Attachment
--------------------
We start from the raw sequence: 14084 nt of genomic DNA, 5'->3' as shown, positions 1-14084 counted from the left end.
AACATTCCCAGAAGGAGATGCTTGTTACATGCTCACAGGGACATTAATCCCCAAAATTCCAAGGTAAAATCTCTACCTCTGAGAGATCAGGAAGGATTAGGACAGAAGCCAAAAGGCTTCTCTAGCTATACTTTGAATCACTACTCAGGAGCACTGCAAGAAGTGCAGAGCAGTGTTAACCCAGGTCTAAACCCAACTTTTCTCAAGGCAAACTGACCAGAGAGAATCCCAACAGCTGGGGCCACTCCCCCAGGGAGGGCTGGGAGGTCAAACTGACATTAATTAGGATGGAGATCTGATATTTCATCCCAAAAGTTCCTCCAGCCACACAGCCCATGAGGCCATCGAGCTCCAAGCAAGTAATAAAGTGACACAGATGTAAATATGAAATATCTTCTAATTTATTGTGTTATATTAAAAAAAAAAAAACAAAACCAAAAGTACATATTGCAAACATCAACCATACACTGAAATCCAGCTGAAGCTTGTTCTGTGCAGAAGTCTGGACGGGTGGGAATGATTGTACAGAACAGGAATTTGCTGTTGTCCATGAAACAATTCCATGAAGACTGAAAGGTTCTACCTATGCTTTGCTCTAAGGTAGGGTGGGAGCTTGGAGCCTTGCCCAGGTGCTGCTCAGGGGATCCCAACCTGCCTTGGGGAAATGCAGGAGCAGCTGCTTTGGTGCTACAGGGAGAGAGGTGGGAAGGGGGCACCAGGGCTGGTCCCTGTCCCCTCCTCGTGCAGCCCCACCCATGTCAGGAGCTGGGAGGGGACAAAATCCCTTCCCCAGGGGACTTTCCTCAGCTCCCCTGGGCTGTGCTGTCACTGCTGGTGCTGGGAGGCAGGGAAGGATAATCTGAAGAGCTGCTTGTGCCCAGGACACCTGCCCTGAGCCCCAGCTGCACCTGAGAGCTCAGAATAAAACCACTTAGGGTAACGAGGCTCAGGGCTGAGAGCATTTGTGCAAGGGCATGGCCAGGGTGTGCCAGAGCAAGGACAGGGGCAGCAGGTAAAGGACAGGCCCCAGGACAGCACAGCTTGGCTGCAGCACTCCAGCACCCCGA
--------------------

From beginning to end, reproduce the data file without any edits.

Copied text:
We start from the raw sequence: 14084 nt of genomic DNA, 5'->3' as shown, positions 1-14084 counted from the left end.
AACATTCCCAGAAGGAGATGCTTGTTACATGCTCACAGGGACATTAATCCCCAAAATTCCAAGGTAAAATCTCTACCTCTGAGAGATCAGGAAGGATTAGGACAGAAGCCAAAAGGCTTCTCTAGCTATACTTTGAATCACTACTCAGGAGCACTGCAAGAAGTGCAGAGCAGTGTTAACCCAGGTCTAAACCCAACTTTTCTCAAGGCAAACTGACCAGAGAGAATCCCAACAGCTGGGGCCACTCCCCCAGGGAGGGCTGGGAGGTCAAACTGACATTAATTAGGATGGAGATCTGATATTTCATCCCAAAAGTTCCTCCAGCCACACAGCCCATGAGGCCATCGAGCTCCAAGCAAGTAATAAAGTGACACAGATGTAAATATGAAATATCTTCTAATTTATTGTGTTATATTAAAAAAAAAAAAACAAAACCAAAAGTACATATTGCAAACATCAACCATACACTGAAATCCAGCTGAAGCTTGTTCTGTGCAGAAGTCTGGACGGGTGGGAATGATTGTACAGAACAGGAATTTGCTGTTGTCCATGAAACAATTCCATGAAGACTGAAAGGTTCTACCTATGCTTTGCTCTAAGGTAGGGTGGGAGCTTGGAGCCTTGCCCAGGTGCTGCTCAGGGGATCCCAACCTGCCTTGGGGAAATGCAGGAGCAGCTGCTTTGGTGCTACAGGGAGAGAGGTGGGAAGGGGGCACCAGGGCTGGTCCCTGTCCCCTCCTCGTGCAGCCCCACCCATGTCAGGAGCTGGGAGGGGACAAAATCCCTTCCCCAGGGGACTTTCCTCAGCTCCCCTGGGCTGTGCTGTCACTGCTGGTGCTGGGAGGCAGGGAAGGATAATCTGAAGAGCTGCTTGTGCCCAGGACACCTGCCCTGAGCCCCAGCTGCACCTGAGAGCTCAGAATAAAACCACTTAGGGTAACGAGGCTCAGGGCTGAGAGCATTTGTGCAAGGGCATGGCCAGGGTGTGCCAGAGCAAGGACAGGGGCAGCAGGTAAAGGACAGGCCCCAGGACAGCACAGCTTGGCTGCAGCACTCCAGCACCCCGA